A woman from the Hui ethnic group helps clear an irrigation channel in Hualong Hui autonomous county, Qinghai province. （Photo By Deng Jia / Asian Development Bank）
Situated in the northeast of the Tibetan plateau, Qinghai is the source of the Yellow, Yangtze and Lancang rivers.
The landscape's features - high mountains, valleys and basins - resulted in many reservoirs and hydroelectric power stations being built to raise water storage capacity and generate electricity.
However, a 2006 report by the Party School of the Central Committee of the Communist Party of China showed that rather than alleviating poverty the dams had entrenched low standards of living in the Yellow River Valley.
The dams flooded a vast amount of farmland, and local farmers faced an extra challenge because they were required to pay 120 to 150 yuan every year for the electricity used to irrigate every 667 sq m of farmland they cultivated.
Local agriculture has been far too dependent on electricity, according to Ma Xin, production manager of the Yellow River Vegetable Basket, a vegetable producer in Haidong city, Qinghai, which operates more than 800 greenhouses in the region.
More water, less poverty
A year after the successful application for construction of the water management project in 2006, the central government formally added the initiative to a list of projects funded by low-interest loans provided by the Asian Development Bank.
The bank, which provided $60 million for the building of four main canals that start at the Lijia and Gongbo gorges and run for 105.5 kilometers in total, finished its evaluation procedures within three years. Construction work started in 2011.
"Both the government and the bank accelerated their normal work rates," said Qiu Jihui, an official at the water resources office who oversees foreign-funded projects.
"That showed they were both convinced that the irrigation project would bring economic and social benefits."
Improving the efficiency of water use will boost agricultural productivity by bolstering irrigation management and agronomic practices. That will allow farmers to grow cash crops in addition to subsistence crops, and raise incomes, according to experts.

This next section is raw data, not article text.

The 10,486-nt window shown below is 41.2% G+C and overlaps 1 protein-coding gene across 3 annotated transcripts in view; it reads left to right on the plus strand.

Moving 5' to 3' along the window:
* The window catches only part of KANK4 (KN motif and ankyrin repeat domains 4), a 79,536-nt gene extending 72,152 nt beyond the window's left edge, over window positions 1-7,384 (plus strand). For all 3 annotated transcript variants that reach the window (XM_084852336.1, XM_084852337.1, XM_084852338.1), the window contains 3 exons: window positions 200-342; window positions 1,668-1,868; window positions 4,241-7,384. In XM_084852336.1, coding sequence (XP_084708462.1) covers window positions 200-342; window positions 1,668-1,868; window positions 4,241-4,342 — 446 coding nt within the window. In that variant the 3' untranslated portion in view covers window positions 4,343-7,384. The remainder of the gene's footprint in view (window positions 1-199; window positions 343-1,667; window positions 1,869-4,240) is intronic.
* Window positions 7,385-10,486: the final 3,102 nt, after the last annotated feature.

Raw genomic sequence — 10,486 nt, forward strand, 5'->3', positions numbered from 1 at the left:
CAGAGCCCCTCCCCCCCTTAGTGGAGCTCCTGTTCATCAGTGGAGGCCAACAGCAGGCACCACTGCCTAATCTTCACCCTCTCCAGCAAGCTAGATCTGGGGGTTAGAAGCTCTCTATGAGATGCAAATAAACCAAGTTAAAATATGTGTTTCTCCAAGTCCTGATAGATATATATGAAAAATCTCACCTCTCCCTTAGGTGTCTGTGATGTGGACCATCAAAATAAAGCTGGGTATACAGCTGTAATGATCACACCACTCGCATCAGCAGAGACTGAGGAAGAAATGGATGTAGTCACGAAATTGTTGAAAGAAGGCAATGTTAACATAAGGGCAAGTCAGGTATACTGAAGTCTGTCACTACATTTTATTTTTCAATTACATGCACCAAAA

"People are excited," said Ye Xiang, deputy head of Hualong, recalling how crowds of locals watched when the ditches were put into trial operation. "They had never seen so much water."
With a flow rate of 2.85 to 3.5 cubic meters per second, irrigation will become more flexible, which will allow farmers to irrigate according to their needs and at their convenience.
"Now we will be able to water whenever we want," said Han Zhong, head of Qunke village in Hualong.
More than 200 hectares of previously arid land are expected to become new farmland as a result of the improvements, with much of the land suitable for planting vegetables. That will mean 667 sq m could produce annual yields worth about 3,000 yuan, at least three times the amount the farmers can make from growing and selling wheat.
Livestock farmers will also benefit from the provision of more and cleaner water.
For example, every cow in Ma Yuan's farm in Hualong will be able to drink an extra 10 liters of water per day, which will raise its weight by 40 to 50 kg. Before, the alkaline water in the local well upset the cows' digestion.
"If there is not enough water, there is no way to eradicate poverty," Ye, the deputy head, said.
Hualong, Jainca and Xunhua are designated as State-level poverty-stricken counties, so the new water supply will help to raise living standards.
The environment has also been taken into account.
The project planners decided to change the original route to protect local forests and avoid the use of explosives to force tunnels through a mountain that is home to the Zongneng Temple, a renowned Buddhist sanctuary.